Nanoelectronics and spintronics of quantum materials and devices

Nano Lab

We explore charge and spin transport phenomena in quantum materials and devices. In addition to charge, electrons possess a magnetic property called 'spin' that can be Up or Down. Spin-polarized electrons or spins form the basis for spintronics that enabled ultrahigh-density magnetic memory storage and precision sensing, thereby revolutionizing the information technology age. Over the past decade, the advent of two-dimensional materials brought a fresh stimulus for spintronics. For example, Graphene, the first isolated 2D material is ideal for spin transport over length scales of the order of microns at room temperature. We explore graphene circuits to uncover spin relaxation physics and create new device architectures for demonstrating spin functionalities. Beyond graphene, there are 2D semiconductors such as dichalcogenides (MoS2 and MoSe2) and black phosphorus, 2D insulators (hexagonal boron nitride), layered topological insulators (Bi2Se3), the newly discovered 2D magnetic systems (such as Cr2Ge2Te6), all of which provide new opportunities for investigations. Apart from individual crystals, we assemble 2D materials with contrasting properties to prepare special laminates that show improved properties for spin transport with enhanced mobility. In addition to transport based investigations, we study these systems through complementary experimental techniques and computational methods. Our overall goal is to address burning issues in the community and go beyond state of the art to report new physics and device structures for enhanced performance, and realize novel sensing and energy generation applications.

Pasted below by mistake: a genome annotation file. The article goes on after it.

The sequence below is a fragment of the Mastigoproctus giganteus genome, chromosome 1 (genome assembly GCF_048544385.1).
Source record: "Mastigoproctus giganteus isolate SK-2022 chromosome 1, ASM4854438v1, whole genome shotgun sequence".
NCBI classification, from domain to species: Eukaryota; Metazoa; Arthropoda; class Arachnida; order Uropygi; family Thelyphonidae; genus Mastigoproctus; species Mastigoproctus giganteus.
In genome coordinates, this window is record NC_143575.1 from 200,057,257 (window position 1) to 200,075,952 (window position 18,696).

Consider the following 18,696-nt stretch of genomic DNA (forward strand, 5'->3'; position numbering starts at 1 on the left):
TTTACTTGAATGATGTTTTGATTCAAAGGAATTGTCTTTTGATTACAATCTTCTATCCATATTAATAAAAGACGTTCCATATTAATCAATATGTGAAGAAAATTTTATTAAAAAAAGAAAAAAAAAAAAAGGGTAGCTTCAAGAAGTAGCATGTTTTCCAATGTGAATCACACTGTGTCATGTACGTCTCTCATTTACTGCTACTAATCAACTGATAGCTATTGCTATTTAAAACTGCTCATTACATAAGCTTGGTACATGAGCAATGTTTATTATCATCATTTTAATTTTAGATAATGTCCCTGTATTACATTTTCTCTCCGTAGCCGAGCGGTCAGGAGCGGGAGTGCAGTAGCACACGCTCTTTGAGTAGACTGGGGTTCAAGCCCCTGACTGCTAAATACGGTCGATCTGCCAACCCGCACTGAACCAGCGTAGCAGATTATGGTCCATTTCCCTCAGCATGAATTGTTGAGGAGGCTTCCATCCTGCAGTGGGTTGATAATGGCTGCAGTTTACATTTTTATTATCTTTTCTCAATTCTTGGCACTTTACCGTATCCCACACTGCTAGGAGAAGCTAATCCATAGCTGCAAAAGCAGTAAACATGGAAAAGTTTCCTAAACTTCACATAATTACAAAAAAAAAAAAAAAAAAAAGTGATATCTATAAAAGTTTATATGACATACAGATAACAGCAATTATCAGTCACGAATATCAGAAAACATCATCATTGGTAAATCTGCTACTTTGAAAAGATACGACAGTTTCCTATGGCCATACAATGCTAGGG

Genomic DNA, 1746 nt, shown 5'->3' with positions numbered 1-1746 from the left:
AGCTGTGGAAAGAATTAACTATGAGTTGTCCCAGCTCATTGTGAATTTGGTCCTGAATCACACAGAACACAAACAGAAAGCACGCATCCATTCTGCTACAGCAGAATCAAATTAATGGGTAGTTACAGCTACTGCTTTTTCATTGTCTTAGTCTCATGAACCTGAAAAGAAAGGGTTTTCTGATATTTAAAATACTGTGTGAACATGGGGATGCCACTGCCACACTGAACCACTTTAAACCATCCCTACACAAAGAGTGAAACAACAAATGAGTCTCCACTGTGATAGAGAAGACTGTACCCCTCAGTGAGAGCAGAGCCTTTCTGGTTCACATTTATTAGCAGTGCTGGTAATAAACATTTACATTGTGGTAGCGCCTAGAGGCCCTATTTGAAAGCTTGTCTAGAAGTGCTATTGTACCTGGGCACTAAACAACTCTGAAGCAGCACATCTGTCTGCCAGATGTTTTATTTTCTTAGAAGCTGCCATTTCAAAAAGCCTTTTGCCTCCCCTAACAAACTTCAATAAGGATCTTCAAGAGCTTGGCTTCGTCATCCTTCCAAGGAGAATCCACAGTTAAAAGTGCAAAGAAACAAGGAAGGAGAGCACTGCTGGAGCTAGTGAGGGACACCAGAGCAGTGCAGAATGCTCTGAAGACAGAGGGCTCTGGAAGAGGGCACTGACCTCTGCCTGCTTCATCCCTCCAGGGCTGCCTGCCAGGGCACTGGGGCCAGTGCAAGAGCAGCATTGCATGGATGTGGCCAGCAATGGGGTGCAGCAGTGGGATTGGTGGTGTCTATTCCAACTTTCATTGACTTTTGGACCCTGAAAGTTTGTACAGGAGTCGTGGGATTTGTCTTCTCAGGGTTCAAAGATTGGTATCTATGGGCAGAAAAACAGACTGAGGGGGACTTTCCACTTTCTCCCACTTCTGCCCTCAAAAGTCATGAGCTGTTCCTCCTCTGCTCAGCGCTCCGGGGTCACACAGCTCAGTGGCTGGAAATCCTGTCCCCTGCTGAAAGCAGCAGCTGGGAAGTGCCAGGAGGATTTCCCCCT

Open position in nanodevice physics and flexible spintronics.


  • M. Venkata Kamalakar (Assistant Professor)
  • Giuseppe Muscas (Postdoc)
  • Ismael Garcia Serrano (Postdoc)
  • Jaganandha Panda (Postdoc)
  • Fernand Denoel (Master student)
Last modified: 2021-08-11